A CNN review of the material in question shows that Jackson has mostly followed the common judicial sentencing practices in these kinds of cases and that Hawley took some of her comments out of context by suggesting they were opinions, rather than follow-up questions to subject-matter experts.
Confirmation hearings to spotlight rightward trajectory of America's highest court

There are other matters Republicans may probe.

During Jackson’s confirmation hearings last year, some Senate Republicans focused on a 2019 case she heard between the House Judiciary Committee, which was looking into President Donald Trump‘s possible obstruction of special counsel Robert Mueller’s Russia investigation, and former White House counsel Don McGahn. Ongoing cases involving Trump and the powers of government could land before her on the Supreme Court, including disputes over whether Congress can access Trump’s financial records and whether Trump could be held accountable by private litigants for the January 6, 2021, insurrection.

Sen. Chuck Grassley of Iowa, the top Republican on the Judiciary Committee, challenged Jackson’s declaration that “presidents are not kings” and suggested she was engaged in a kind of hyperbole.

And Senate Minority Leader Mitch McConnell has pushed for Jackson to publicly oppose efforts to expand the court, which activists on the left have called for since McConnell and Senate Republicans blocked President Barack Obama’s Supreme Court nominee Merrick Garland in 2016 and then expanded, under Trump, the high court’s conservative majority from 5-4 to 6-3. Jackson’s nomination to replace another liberal will not change the ideological balance of the court.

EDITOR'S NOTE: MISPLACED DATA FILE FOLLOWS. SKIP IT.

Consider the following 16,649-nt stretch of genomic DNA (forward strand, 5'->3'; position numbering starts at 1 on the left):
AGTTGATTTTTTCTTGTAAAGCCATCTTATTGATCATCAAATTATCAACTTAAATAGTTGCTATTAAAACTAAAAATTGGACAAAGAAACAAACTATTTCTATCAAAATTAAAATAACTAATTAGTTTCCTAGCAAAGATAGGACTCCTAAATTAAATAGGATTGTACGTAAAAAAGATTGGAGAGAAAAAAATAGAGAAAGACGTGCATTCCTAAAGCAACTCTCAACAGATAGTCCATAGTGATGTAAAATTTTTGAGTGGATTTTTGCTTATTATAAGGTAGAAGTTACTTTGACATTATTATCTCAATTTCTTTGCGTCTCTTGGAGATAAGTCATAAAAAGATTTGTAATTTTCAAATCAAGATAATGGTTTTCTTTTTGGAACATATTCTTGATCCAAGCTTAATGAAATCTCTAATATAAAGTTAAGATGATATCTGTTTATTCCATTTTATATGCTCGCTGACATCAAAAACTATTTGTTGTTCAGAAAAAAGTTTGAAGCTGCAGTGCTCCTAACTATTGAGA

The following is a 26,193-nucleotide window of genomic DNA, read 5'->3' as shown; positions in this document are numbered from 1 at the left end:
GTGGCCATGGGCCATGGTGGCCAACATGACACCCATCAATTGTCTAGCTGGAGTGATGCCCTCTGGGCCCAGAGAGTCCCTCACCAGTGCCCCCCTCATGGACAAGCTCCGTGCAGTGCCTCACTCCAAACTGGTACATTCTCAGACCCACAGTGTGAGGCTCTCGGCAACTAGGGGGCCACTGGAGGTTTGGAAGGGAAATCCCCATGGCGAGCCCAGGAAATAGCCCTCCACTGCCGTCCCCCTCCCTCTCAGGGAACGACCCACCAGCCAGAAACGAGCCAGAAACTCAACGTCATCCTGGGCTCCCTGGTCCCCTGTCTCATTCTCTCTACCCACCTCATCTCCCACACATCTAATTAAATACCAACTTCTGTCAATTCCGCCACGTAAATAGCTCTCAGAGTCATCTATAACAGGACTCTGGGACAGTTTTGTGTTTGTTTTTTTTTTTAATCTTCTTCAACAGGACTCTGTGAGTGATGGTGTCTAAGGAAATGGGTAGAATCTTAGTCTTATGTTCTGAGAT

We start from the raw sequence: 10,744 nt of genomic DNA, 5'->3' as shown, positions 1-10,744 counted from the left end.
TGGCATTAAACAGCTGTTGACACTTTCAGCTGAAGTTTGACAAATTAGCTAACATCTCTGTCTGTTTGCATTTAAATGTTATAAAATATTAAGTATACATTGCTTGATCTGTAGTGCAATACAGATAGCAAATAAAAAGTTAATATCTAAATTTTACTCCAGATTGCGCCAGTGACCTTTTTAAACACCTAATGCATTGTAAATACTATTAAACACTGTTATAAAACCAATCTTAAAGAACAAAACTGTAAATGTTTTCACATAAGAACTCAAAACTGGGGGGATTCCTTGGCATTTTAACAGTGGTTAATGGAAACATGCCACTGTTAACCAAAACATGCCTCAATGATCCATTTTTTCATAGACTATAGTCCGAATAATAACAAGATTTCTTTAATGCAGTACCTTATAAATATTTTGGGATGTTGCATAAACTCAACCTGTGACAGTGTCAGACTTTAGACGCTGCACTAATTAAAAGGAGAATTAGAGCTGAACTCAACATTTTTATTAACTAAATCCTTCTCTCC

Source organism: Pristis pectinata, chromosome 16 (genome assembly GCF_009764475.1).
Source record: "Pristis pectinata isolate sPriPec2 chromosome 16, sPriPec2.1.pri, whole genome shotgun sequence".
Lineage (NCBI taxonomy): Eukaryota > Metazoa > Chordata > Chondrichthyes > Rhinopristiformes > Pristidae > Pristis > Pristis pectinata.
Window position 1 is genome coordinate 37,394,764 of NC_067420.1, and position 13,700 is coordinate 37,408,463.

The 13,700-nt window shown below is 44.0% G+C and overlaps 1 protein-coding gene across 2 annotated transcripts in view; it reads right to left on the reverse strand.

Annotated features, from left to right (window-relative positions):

“This is about the institution of the Supreme Court,” McConnell told conservative talk radio host Hugh Hewitt. “But she won’t respond. … The liberal groups that are so excited about her nomination are the very ones that have been calling for packing the court or term limits on the court.”

Still, even those who may oppose Jackson expect the hearings this week to be less contentious than those in the Trump era, which altered the balance of the court and, in the case of Supreme Court nominee Brett Kavanaugh, centered on allegations of sexual assault.

“I expect we will see a thorough examination of her record, of her jurisprudence,” Texas Sen. Ted Cruz told CNN. “What we will not see is the kind of political circus that we saw from Democrats, particularly with Justice Kavanaugh, where they engaged in personal smears. They went into the gutter.”

“I’m confident Republicans are not going to respond in kind,” he added.

Jackson may receive some votes from Republicans. Last year, she received three — from Sens. Lindsey Graham of South Carolina, Susan Collins of Maine and Lisa Murkowski of Alaska — confirming her to serve on the US Court of Appeals for the District of Columbia Circuit.
Graham had preferred for Biden to choose Judge J. Michelle Childs from his home state and later criticized the President for picking another Ivy League-educated nominee, even though Graham himself has supported conservative judges for the Supreme Court from those elite institutions. Jackson went to a public high school in Miami before earning both her undergraduate degree and law degree at Harvard University.

Murkowski has said that her previous support of Jackson to be a judge does not signal how she would vote for Jackson to be a justice.

But Collins has praised Jackson’s credentials and experience as “impressive.” The Maine Republican said she would not make her decision until after her hearings before the Judiciary Committee.

CNN’s Joan Biskupic and Tierney Sneed contributed to this report.